More legal news
28 February 2002 | David Arminas
UK purchasers asked to pay sweeteners abroad could face up to seven years in jail under new anti-terrorism legislation aimed at wiping out corruption.
Little-noticed measures in the Anti-terrorism Crime and Security Act 2001, which came into force this month, outlaws payment of all bribes, including so-called "facilitation payments" intended to speed up deals.
But the measures, in which the government has extended UK law combating bribery and corruption to cover overseas business dealings for the first time, were branded by one international lawyer as "draconian".
Andrew Berkeley, a barrister and consultant to the multinationals group of the International Chamber of Commerce of the UK, said they were the strictest in the world and would put purchasers abroad in danger.
"Purchasers should really examine their conduct because they are in danger of committing serious crimes," he said.
The government says it has included the measures in the act because it believes paying bribes of any kind supports corrupt governments, fostering corrupt societies from which terrorist groups gain support.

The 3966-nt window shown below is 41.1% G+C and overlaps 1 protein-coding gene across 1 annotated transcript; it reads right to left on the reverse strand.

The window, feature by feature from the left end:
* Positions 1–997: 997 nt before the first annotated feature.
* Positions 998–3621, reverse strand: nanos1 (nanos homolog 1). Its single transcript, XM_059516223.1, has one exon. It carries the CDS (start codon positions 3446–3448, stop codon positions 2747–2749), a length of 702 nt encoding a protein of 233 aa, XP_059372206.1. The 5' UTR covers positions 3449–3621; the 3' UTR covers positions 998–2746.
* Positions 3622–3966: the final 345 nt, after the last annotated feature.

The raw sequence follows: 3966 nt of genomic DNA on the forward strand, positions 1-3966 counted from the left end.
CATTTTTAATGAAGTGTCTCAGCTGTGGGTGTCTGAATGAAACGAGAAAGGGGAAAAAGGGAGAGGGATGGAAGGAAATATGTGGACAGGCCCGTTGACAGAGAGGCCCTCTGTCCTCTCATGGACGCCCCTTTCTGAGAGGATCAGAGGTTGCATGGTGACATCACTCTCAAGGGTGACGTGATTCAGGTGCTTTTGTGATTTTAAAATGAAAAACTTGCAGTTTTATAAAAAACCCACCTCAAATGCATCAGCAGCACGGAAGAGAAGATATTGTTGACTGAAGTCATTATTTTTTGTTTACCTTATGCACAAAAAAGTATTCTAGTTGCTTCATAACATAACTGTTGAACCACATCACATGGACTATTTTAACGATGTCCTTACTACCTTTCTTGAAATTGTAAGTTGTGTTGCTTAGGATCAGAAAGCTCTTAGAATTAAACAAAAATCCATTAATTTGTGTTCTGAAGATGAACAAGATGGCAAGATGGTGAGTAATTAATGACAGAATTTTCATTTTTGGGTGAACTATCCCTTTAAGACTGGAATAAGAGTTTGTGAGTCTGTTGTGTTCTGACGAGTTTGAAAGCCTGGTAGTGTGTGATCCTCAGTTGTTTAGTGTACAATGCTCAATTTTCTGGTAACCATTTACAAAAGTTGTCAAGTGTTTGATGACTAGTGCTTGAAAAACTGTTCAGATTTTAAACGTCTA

Andy Yearsley, director of global sourcing development in Europe at Ford, said purchasers would be walking into a minefield and may unwittingly break the law.
The act extends the UK's anti-corruption law to include offences committed outside the country. It covers all bribes to foreign government officials, ministers, judges and now includes agreements between private companies. It also makes no allowances for the seriousness of the crime according to the amount of money paid or type of objects involved in the bribe.
Melinda Johnson, CIPS's head of policy, said purchasers should not tolerate corruption of any kind. "This is a business, legal and political issue that needs to be ironed out as a priority."